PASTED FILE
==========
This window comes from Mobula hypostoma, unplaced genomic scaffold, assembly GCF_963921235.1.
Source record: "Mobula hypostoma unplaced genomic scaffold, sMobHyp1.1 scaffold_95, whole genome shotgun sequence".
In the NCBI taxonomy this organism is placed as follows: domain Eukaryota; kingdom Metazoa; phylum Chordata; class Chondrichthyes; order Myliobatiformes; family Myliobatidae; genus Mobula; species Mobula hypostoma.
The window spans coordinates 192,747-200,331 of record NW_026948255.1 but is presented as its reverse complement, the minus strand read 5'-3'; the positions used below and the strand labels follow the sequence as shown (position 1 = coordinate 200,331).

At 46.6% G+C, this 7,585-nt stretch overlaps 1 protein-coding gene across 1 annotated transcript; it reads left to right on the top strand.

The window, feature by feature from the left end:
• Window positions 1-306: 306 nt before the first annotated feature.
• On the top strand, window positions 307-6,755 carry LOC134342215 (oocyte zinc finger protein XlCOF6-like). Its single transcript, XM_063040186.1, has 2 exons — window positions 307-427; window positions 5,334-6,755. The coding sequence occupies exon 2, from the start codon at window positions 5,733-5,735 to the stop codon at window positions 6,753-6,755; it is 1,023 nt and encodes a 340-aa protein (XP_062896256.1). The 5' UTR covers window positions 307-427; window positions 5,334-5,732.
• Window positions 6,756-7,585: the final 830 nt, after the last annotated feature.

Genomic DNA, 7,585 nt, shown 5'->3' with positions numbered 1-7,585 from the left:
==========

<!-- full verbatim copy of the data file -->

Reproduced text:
This window comes from Mobula hypostoma, unplaced genomic scaffold, assembly GCF_963921235.1.
Source record: "Mobula hypostoma unplaced genomic scaffold, sMobHyp1.1 scaffold_95, whole genome shotgun sequence".
In the NCBI taxonomy this organism is placed as follows: domain Eukaryota; kingdom Metazoa; phylum Chordata; class Chondrichthyes; order Myliobatiformes; family Myliobatidae; genus Mobula; species Mobula hypostoma.
The window spans coordinates 192,747-200,331 of record NW_026948255.1 but is presented as its reverse complement, the minus strand read 5'-3'; the positions used below and the strand labels follow the sequence as shown (position 1 = coordinate 200,331).

At 46.6% G+C, this 7,585-nt stretch overlaps 1 protein-coding gene across 1 annotated transcript; it reads left to right on the top strand.

The window, feature by feature from the left end:
• Window positions 1-306: 306 nt before the first annotated feature.
• On the top strand, window positions 307-6,755 carry LOC134342215 (oocyte zinc finger protein XlCOF6-like). Its single transcript, XM_063040186.1, has 2 exons — window positions 307-427; window positions 5,334-6,755. The coding sequence occupies exon 2, from the start codon at window positions 5,733-5,735 to the stop codon at window positions 6,753-6,755; it is 1,023 nt and encodes a 340-aa protein (XP_062896256.1). The 5' UTR covers window positions 307-427; window positions 5,334-5,732.
• Window positions 6,756-7,585: the final 830 nt, after the last annotated feature.

Genomic DNA, 7,585 nt, shown 5'->3' with positions numbered 1-7,585 from the left: